NGO: Six Workers Died at Bangladeshi Shipbreaking Yards in Two Months
Six workers died and at least eight were injured in ten separate accidents at Bangladeshi shipbreaking yards over the past two months, according to NGO Shipbreaking Platform.
The figures are a testament to a surge in the number of accidents at Bangladeshi yards this year, despite a decrease observed until September, the NGO said.
Due to the latest fatalities NGOs are calling on the Bangladesh government and ship owning nations to hold business accountable.
As informed, on October, 23 Jalal, who worked as a cutter man, died struck by a cable at Arafin Enterprise, the yard where the product tanker Lobato, owned by Petrobras, is currently being scrapped.
The vessel was exported from Brazil and arrived in Chittagong in October, despite calls from the Platform asking the Brazilian Government to stop the beaching practice of Transpetro, part of Petrobras. The company is said to have sent more than twenty vessels to the beaches of India and Pakistan in the last five years.
In addition, a shipbreaking worker died while working on an oil section of the Indonesian-owned tanker Echo, beached at Ferdous Steel shipbreaking yard. One more worker was injured in that accident.
Another worker is reported to have lost his life on November 14, following a fall from the ship Labri, sold for breaking by the Greek Polys Haji-Ioannou Group, after a fire broke out on the upper deck. Four more workers suffered injuries due to a fire at Tania Enterprise shipbreaking yard.
On December 4, a worker named Mojammel, working at the SN Corporation yard on the ship INOX, suffocated from inhaling toxic gases. The ship was owned by the Hong Kong-based HNA Group International.
A body of a worker of PHP shipbreaking yard identified by local newspaper in Chittagong as Harun Rashid, was found lifeless in a pond close to the yard. The worker’s cause of death has not yet been cleared by the police. Another PHP worker suffered an injury to his left leg and has spent the last three weeks in the BSBA Hospital receiving treatment, the Platform added.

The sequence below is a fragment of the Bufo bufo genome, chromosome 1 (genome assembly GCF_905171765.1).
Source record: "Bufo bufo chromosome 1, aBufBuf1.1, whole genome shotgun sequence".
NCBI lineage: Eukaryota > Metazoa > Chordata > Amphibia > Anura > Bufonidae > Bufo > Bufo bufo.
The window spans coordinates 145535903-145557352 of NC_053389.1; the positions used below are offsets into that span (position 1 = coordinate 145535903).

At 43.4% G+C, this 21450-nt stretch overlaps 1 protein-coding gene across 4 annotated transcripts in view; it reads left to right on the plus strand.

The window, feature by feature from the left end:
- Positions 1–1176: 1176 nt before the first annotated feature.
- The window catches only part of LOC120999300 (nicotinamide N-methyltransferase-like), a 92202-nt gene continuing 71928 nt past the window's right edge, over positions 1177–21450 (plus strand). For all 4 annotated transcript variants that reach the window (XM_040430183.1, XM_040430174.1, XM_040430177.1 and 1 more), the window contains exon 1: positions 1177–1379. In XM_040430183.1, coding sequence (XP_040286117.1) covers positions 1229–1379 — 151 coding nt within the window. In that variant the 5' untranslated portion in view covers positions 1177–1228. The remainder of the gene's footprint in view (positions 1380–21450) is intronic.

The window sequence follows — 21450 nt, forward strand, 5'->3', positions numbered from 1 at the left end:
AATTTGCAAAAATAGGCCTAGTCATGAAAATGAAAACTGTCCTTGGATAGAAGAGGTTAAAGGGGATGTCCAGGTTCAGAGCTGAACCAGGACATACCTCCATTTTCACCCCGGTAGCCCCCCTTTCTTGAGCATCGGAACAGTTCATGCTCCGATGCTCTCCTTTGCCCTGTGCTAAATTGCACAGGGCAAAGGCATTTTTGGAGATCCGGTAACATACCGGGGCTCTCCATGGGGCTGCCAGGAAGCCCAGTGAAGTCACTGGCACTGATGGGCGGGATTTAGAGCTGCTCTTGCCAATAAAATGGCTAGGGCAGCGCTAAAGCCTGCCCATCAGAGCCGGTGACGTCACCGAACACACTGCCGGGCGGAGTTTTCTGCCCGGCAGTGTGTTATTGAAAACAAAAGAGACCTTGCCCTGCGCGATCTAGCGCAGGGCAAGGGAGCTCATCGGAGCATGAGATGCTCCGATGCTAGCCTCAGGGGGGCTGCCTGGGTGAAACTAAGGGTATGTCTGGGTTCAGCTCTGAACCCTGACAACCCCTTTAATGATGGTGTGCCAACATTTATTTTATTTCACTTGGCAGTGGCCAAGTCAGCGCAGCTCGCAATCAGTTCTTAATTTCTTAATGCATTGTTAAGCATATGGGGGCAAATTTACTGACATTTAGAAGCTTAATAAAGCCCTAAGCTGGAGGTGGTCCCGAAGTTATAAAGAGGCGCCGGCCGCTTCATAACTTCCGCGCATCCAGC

Details on the remaining 2 injuries and the 1 death at the shipbreaking yards are still unclear, NGO Shipbreaking informed.
In October, two major accidents also occurred in the steel re-rolling mills that are connected to the shipbreaking yards and where the steel from the ships are re-rolled into steel bars. According to the Bangladesh Insitute of Labour Studies (BILS), on October 10, four workers died in GPH Ispat, and less than a week later an accident at SARM re-rolling mill killed one worker and injured nine.
“The working conditions in all the Chittagong shipbreaking yards are deplorable. Claims that the situation in the yards has somewhat improved are misleading: workers are still exposed to enormous risks and are killed because of the lack of basic safety procedures and infrastructure”, says Muhammed Ali Shahin, local contact of the NGO Shipbreaking Platform.
The string of accidents and unsafe working practices at South Asian beaches used for dismantling of ships has resulted in shipowners being brought to court for their reckless shipbreaking practices for the first time.
Mohamed Edris, who also worked at Ferdous Steel, was severely injured in 2015 while cutting the Eurus London, owned by Zodiac Maritime, and is now seeking compensation in the UK courts from the shipping company.
“This case could set a precedent for other workers who want to bring the ultimate profit-makers of dangerous and polluting practices to justice,” the Platform commented.
So far this year, 51 out of the total 152 ships that have been beached in Chittagong are owned by European companies. According to NGO Shipbreaking Platform, these include Zodiac, Teekay, Berge Bulk and Costamare, which have sold ships to the Chittagong beach this year.